Adu-Appiah, A., Seini, A. W., Mensah-Bonsu, A., & Dzomeku, B. M. (2013). Internal Marketing Policy of Cocoa in Ghana: Farmers' Incentives and Challenges. International Journal of Innovation and Applied Studies, 4(4), 658.
This article analyses the effects of action aimed at narrowing the gap between South Africa's ‘two agricultures’, specifically the effects of the Farmer Support Programme (FSP) on structural aspects of maize production under different marketing policies. This is done by assembling a sectoral linear programming model of the South African summer-rainfall grain-producing area. The emphasis is on the inclusion of supply, demand and production risk. Results show that the effects of a successful FSP on specific interest groups, e.g.
van Zyl, J., Fényes, T. I. and Vink, N. (1992), EFFECTS OF THE FARMER SUPPORT PROGRAMME AND CHANGES IN MARKETING POLICIES ON MAIZE PRODUCTION IN SOUTH AFRICA. Journal of Agricultural Economics, 43: 466–476. doi:10.1111/j.1477-9552.1992.tb00240.x
In interlocked contractual relationships traders' supplies of inputs and cash to producers during the growing season is reimbursed with harvests. This study analyses interlocking contracts in gum arabic production in Senegal. Gum arabic is a natural exudation of Acacia senegal trees that grow in the semi-arid lands of Africa. Gum arabic is widely used as a food additive, including in soft drinks, among others, and as an emulsifier and coating agent in industries. World demand is high, but smaller producer countries including Senegal struggle to organize a stable export flow.
Mujawamariya, G., & D'Haese, M. (2012). In search for incentives to gum arabic collection and marketing in Senegal: Interlocking gum trade with pre-finances from traders. Forest policy and economics, 25, 72-82.
Gender dynamics shape and influence the nature of participation in, as well as the ability to benefit from, seed and ware potato markets in Malawi. 35 sex-disaggregated focus group discussions with farmers and 4 interviews with extension officers were conducted in Dedza and Ntcheu districts. Data on seed marketing and purchase, ware potato marketing, affordability, marketing decisions, and clients, as well as social norms and values that influence market participation by men and women were collected and analyzed using the Real Markets Approach focusing on social relations within markets.
This paper uses a survey of 908 consumers that participated in farmer field days to evaluate various hybrid banana varieties from across four regions of Uganda. Sensory attributes such as taste, flavour, texture, colour of the food when cooked and bunch weight were considered. Descriptive statistics and analysis of variance were used to compare the sensory attributes of different banana hybrids and the prices consumers would be willing to pay for these varieties.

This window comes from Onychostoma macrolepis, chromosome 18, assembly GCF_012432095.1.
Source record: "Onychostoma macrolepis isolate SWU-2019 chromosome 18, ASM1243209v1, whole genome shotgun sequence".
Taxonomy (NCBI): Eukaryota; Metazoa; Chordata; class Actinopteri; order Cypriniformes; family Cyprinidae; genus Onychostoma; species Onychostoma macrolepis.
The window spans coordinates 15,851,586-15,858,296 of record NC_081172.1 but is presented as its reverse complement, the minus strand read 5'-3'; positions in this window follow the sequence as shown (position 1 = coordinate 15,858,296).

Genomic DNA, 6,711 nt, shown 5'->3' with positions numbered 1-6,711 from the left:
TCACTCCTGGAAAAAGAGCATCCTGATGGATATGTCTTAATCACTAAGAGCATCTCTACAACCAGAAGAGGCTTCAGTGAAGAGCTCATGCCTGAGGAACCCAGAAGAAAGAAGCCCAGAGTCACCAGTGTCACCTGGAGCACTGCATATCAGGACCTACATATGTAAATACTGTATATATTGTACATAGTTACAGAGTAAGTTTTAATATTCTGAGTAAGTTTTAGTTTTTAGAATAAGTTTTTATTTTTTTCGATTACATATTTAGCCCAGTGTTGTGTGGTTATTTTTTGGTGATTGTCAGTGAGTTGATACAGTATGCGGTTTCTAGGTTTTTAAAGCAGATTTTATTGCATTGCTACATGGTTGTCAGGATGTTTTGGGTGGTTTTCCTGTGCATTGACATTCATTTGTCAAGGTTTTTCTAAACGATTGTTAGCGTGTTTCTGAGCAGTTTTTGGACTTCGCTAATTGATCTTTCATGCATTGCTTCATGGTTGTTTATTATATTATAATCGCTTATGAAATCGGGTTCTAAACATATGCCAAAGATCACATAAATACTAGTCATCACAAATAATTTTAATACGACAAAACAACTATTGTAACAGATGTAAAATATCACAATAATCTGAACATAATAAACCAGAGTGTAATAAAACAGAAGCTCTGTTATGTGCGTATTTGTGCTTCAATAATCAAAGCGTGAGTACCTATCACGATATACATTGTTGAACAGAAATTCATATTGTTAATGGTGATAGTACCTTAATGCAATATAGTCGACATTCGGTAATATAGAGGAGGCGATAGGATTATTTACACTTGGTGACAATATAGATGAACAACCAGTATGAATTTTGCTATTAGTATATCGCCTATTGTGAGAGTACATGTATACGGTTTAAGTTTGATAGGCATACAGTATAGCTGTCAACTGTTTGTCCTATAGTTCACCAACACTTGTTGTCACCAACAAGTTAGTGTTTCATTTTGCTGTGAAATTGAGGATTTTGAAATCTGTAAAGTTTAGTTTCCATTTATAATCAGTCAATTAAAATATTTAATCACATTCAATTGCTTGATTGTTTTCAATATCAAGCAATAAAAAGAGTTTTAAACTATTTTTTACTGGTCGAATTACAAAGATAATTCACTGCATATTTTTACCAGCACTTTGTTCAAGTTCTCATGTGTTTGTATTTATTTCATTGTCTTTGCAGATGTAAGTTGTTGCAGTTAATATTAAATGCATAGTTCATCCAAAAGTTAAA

Akankwasa, K.; Ortmann, G. F.; Wale, E.; Tushemereirwe, W. K.(2013). Determinants of consumers' willingness to purchase East African Highland cooking banana hybrids in Uganda. African Journal of Agricultural Research. 780-791.
The Orange-Fleshed Sweetpotato (OFSP) is a wonder crop - 125 g supply the recommended daily vitamin A for a child below five years of age. This would combat vitamin A deficiency, estimated in 27 million children in East and Central Africa. However, OFSP has not readily been available among resource-poor farmers. The Dissemination of New Agricultural Technologies in Africa (DONATA) project aimed at popularising OFSP uptake and utilisation in Ethiopia, Kenya, Rwanda, Tanzania and Uganda. The project employed a multistakeholder approach to promote proven OFSP technologies.
McEwan, M.; Mayanja, S. (2014). Upscaling the orange-fleshed sweetpotato in East and Central Africa.Innovation in smallholder farming in Africa: recent advances and recommendations. Proceedings of the International Workshop on Agricultural Innovation Systems in Africa (AISA), Nairobi, Kenya, 29-31 May 2013. 148-15.
The present study aims to contribute to the scarce literature on traditional food crop marketing by analysing the factors influencing (a) the household's decision to participate in the market and (b) the selling prices obtained by the household. Using an econometric approach, we analyse household data from 270 finger millet producers in western Kenya. A main focus of the study lies on the role of gender and farmer group participation.
Gender roles in most societies are classified based on culture-stereotypes which are socially constructed and can therefore be reconstructed. These roles affect household distribution of activities and performance as often division of household labour is based on gender.
The study was conducted to assess the determinants of sweet potato marketing efficiency in Nasarawa State and FCT. Multistage sampling method was used for the study. One hundred and twenty sweetpotato marketers were randomly selected from the eight markets of Nasarawa State and FCT. Structured questionnaire and interview schedule were used to elicit information from the respondents. Descriptive statistics and multiple regression model were used in analyzing data. The result revealed that the study area was dominated by male sweetpotato marketers.
Ejechi, M. E.; Anyaegbunam, H. N.; Muogbo, P. C.; Ozioma-Eleodinmuo, P. O. (2016). Determinants of marketing efficiency for sweetpotato in Nasarawa State and Federal Capital Territory, Abuja, Nigeria. Nigerian Agricultural Journal, 132-137.